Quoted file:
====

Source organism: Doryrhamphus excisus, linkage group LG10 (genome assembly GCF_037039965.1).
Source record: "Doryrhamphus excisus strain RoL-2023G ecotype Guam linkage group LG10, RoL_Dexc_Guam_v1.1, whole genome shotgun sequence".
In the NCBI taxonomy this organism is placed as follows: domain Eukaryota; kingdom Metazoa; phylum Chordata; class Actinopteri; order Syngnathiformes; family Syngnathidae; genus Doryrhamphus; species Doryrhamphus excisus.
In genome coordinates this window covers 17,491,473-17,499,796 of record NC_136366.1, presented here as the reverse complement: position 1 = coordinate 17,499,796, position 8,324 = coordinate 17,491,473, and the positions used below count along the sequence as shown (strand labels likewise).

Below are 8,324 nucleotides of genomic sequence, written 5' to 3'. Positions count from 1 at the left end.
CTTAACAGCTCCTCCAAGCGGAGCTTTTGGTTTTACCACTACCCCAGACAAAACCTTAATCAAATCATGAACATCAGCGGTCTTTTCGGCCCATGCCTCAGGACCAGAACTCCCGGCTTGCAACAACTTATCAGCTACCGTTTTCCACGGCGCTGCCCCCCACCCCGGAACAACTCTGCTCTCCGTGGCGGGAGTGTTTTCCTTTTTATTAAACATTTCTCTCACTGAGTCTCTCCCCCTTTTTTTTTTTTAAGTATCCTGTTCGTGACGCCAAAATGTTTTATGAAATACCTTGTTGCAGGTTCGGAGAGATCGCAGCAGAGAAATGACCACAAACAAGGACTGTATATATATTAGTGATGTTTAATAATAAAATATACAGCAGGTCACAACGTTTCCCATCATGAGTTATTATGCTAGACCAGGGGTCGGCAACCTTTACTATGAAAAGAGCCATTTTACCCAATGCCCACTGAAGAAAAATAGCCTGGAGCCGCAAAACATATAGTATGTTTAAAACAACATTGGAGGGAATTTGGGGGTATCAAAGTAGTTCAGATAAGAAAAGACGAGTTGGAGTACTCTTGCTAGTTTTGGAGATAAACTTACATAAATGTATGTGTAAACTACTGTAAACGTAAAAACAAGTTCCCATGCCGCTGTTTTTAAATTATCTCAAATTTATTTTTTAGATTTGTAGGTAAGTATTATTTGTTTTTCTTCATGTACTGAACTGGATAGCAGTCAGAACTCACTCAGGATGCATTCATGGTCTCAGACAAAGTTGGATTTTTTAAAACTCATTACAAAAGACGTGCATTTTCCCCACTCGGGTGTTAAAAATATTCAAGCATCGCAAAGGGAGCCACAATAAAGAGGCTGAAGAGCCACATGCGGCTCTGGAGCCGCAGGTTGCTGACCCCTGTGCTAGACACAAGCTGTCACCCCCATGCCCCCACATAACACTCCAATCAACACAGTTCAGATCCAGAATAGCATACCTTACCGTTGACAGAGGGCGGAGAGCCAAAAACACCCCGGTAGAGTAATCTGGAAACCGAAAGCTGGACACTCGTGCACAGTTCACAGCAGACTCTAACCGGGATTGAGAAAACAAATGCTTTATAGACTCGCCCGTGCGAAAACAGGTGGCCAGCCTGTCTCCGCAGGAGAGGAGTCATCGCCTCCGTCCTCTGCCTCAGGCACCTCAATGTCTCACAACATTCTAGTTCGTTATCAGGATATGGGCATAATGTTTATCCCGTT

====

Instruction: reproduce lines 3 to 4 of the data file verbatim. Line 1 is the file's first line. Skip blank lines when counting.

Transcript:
In the NCBI taxonomy this organism is placed as follows: domain Eukaryota; kingdom Metazoa; phylum Chordata; class Actinopteri; order Syngnathiformes; family Syngnathidae; genus Doryrhamphus; species Doryrhamphus excisus.
In genome coordinates this window covers 17,491,473-17,499,796 of record NC_136366.1, presented here as the reverse complement: position 1 = coordinate 17,499,796, position 8,324 = coordinate 17,491,473, and the positions used below count along the sequence as shown (strand labels likewise).